Localities documented in Tropicos sources
United States (North America)
Note: This information is based on publications available through Tropicos and may not represent the entire distribution. Tropicos does not categorize distributions as native or non-native.
- Anonymous. 1986. List-Based Rec., Soil Conserv. Serv., U.S.D.A. Database of the U.S.D.A., Beltsville. http://www.tropicos.org/Reference/1103
- Small, J. K. 1933. Man. S.E. Fl. i–xxii, 1–1554. Published by the Author, New York. http://www.tropicos.org/Reference/1515
- Godfrey, R. K. & J. W. Wooten. 1981. Aquatic Wetland Pl. S.E. U.S. Dicot. 933 pp. Univ. Georgia Press, Athens. http://www.tropicos.org/Reference/1711
- Cronquist, A. J. 1980. Asteraceae. 1: i–xv, 1–261. In Vasc. Fl. S.E. U. S. The University of North Carolina Press, Chapel Hill. http://www.tropicos.org/Reference/1714
Regularity: Regularly occurring
Type of Residency: Year-round
Global Range: Occurs in northcentral Florida, from Highlands and Hardee counties north to Nassau and Baker counties and in three counties in southeastern Georgia (Chafin 2000; Chafin 2007; Patrick et al. 1995).
This species is monotypic, superficially resembling some Eupatoriums, but different in pappus and achene character, in aromatic character, as well as in leaf. As Small (1933) commented, the foliage in general appearance most resembles that of the sea lavender Limonium (Kral 1983).
Catalog Number: US 1401472
Collection: Smithsonian Institution, National Museum of Natural History, Department of Botany
Verification Degree: Original publication and alleged type specimen examined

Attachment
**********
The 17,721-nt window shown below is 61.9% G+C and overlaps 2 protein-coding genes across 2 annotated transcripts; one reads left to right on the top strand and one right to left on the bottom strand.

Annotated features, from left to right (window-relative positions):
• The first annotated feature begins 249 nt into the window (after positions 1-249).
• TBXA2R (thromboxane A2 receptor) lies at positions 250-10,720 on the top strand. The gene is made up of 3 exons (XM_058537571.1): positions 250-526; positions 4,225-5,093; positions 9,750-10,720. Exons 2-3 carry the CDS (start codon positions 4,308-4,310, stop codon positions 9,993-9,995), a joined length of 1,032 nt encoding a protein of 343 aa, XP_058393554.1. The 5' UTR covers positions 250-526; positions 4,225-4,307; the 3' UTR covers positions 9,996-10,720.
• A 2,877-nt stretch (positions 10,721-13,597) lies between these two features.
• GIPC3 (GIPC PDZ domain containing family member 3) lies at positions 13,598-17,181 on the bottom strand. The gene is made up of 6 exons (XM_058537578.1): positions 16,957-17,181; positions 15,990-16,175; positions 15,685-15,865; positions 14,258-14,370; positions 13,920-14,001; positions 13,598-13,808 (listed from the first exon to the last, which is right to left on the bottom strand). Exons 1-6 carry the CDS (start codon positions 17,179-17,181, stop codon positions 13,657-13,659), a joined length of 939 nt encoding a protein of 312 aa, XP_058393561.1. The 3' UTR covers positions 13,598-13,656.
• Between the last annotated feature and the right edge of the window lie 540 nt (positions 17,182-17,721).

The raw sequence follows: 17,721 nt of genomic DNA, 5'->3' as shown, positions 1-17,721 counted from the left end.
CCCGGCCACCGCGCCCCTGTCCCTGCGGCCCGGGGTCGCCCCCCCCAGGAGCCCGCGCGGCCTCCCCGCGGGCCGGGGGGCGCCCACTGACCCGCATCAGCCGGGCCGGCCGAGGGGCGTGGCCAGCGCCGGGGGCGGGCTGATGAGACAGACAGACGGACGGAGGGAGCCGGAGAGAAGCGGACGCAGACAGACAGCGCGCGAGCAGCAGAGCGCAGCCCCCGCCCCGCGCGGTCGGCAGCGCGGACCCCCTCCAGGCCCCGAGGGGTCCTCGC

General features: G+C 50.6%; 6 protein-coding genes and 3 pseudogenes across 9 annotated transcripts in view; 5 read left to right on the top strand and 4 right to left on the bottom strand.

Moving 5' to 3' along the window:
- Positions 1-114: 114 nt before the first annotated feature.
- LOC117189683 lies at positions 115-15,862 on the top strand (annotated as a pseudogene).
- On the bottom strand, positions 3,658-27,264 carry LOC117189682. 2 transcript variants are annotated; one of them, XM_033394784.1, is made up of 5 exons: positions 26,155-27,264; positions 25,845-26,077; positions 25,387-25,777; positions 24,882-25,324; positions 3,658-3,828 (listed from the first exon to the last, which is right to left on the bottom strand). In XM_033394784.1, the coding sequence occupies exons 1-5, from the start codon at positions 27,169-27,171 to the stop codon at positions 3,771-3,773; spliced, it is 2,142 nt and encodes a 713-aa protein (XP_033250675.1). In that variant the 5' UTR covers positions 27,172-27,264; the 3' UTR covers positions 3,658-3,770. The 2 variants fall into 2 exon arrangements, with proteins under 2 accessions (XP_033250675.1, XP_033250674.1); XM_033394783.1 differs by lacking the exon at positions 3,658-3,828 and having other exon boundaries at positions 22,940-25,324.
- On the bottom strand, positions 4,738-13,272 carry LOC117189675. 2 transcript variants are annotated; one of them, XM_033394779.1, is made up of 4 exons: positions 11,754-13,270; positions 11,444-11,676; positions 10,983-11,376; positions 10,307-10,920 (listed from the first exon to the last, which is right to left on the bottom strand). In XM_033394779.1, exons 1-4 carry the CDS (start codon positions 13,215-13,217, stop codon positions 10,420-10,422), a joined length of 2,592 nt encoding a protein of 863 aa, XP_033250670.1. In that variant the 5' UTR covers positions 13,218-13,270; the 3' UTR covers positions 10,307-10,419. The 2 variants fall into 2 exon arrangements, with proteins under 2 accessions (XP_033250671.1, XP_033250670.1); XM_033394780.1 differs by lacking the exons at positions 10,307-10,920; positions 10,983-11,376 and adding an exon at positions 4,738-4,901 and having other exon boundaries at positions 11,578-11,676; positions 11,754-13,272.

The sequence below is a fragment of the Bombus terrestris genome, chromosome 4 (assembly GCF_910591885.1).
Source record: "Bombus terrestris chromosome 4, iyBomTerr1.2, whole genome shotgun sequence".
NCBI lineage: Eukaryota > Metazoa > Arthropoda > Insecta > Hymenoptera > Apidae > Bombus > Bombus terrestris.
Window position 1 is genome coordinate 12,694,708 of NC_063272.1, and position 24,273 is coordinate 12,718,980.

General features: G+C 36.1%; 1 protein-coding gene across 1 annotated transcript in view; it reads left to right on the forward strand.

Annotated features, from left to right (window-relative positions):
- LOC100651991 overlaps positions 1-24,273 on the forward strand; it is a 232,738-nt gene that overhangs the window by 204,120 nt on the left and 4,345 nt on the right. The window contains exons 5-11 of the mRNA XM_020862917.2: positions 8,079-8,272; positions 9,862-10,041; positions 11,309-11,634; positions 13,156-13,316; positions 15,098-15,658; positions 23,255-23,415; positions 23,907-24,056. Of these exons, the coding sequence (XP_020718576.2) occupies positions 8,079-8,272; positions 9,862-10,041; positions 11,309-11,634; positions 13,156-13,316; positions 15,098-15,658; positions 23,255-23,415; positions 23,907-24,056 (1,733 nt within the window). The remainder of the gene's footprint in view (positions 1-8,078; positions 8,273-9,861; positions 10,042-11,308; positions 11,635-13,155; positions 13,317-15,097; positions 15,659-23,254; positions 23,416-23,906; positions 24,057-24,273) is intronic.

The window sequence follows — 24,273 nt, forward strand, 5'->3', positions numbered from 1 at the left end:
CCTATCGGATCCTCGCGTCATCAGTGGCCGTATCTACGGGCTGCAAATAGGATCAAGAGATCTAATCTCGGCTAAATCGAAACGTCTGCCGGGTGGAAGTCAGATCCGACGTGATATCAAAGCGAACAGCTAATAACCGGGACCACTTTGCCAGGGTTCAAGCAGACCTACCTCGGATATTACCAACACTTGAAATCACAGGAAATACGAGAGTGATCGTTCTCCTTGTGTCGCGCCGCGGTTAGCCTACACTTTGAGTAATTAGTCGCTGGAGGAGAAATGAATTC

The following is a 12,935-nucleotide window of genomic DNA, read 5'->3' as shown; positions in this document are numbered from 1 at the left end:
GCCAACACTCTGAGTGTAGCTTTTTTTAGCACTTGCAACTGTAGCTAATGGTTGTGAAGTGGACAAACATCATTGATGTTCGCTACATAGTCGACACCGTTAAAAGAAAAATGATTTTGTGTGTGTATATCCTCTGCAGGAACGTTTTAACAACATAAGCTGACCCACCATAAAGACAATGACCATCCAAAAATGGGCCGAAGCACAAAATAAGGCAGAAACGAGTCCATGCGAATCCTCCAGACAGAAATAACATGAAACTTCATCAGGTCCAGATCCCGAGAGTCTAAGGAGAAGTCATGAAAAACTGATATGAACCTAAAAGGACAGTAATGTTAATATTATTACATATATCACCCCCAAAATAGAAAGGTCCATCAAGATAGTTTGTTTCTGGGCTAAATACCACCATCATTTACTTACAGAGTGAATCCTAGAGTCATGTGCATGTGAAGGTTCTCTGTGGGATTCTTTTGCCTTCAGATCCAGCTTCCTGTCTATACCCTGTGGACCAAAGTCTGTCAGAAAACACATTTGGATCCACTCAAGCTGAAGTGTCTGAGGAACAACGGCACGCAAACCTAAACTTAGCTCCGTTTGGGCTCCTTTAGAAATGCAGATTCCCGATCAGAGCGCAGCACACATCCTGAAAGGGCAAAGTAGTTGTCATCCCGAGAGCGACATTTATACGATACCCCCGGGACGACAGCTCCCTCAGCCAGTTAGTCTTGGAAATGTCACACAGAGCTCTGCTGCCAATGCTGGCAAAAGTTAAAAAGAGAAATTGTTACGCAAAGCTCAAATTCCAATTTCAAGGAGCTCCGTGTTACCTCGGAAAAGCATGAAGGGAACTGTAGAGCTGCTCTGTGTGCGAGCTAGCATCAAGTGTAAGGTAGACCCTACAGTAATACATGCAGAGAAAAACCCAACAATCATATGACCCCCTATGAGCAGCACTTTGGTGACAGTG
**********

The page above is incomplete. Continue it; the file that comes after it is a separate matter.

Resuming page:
Preparation: Pressed specimen
Collector(s): S. H. Wright
Locality: Marshes, Volusia Co., Fla., Volusia, Florida, United States, North America
- Possible Type: Watson, S. 1888. Proc. Amer. Acad. Arts Sci. 23: 265.
Comments: Wet, peat-enriched, usually sphagnous substrates, mostly in full sunlight or light shade. Typical habitat is slash pine/longleaf pine - saw palmetto - gallberry - titi flatwoods, pineland swamps or bogs, and acidic seepage areas (Kral 1983).
Number of Occurrences
Note: For many non-migratory species, occurrences are roughly equivalent to populations.
Estimated Number of Occurrences: 21 - 80
Comments: In Florida, there are approximately 50 occurrences observed since 1989 and 20 others last observed earlier. However, some of these Florida occurrences may potentially be combined (A. Jenkins, pers. comm. 2009). In Georgia, eight populations are known (Chafin 2007).
Kral (1983) states that he has never observed the species in grazed areas, even where it was "abundant just the other side of a pasture fence."
Life History and Behavior
Flowers in this species are all perfect and fertile (Godfrey & Wooten 1981), while the family as a whole is predominantly outcrossing (although there are many exceptions). Pollinators listed are common for Asteraceae. The seed is a sticky achene without a prominent pappus (Godfrey & Wooten 1981); thus it may be dispersed by exozoochory or myrmechory.
Molecular Biology and Genetics
Barcode data: Hartwrightia floridana
No available public DNA sequences.
Download FASTA File
Statistics of barcoding coverage: Hartwrightia floridana
Public Records: 2
Specimens with Barcodes: 2
Species With Barcodes: 1
National NatureServe Conservation Status
Rounded National Status Rank: N2 - Imperiled
NatureServe Conservation Status
Rounded Global Status Rank: G2 - Imperiled
Reasons: This is a regional endemic, that ranges from northcentral Florida to southeastern Georgia. Few occurrences are adequately protected. The species suffers from a severe loss of habitat due to development, conversion of native habitat to pine plantation, and drainage.
Comments: Threatened by ditching, draining, mechanical site preparation, and lack of fire (Chafin 2000; Chafin 2007).
Needs: Need additional protected occurrences.
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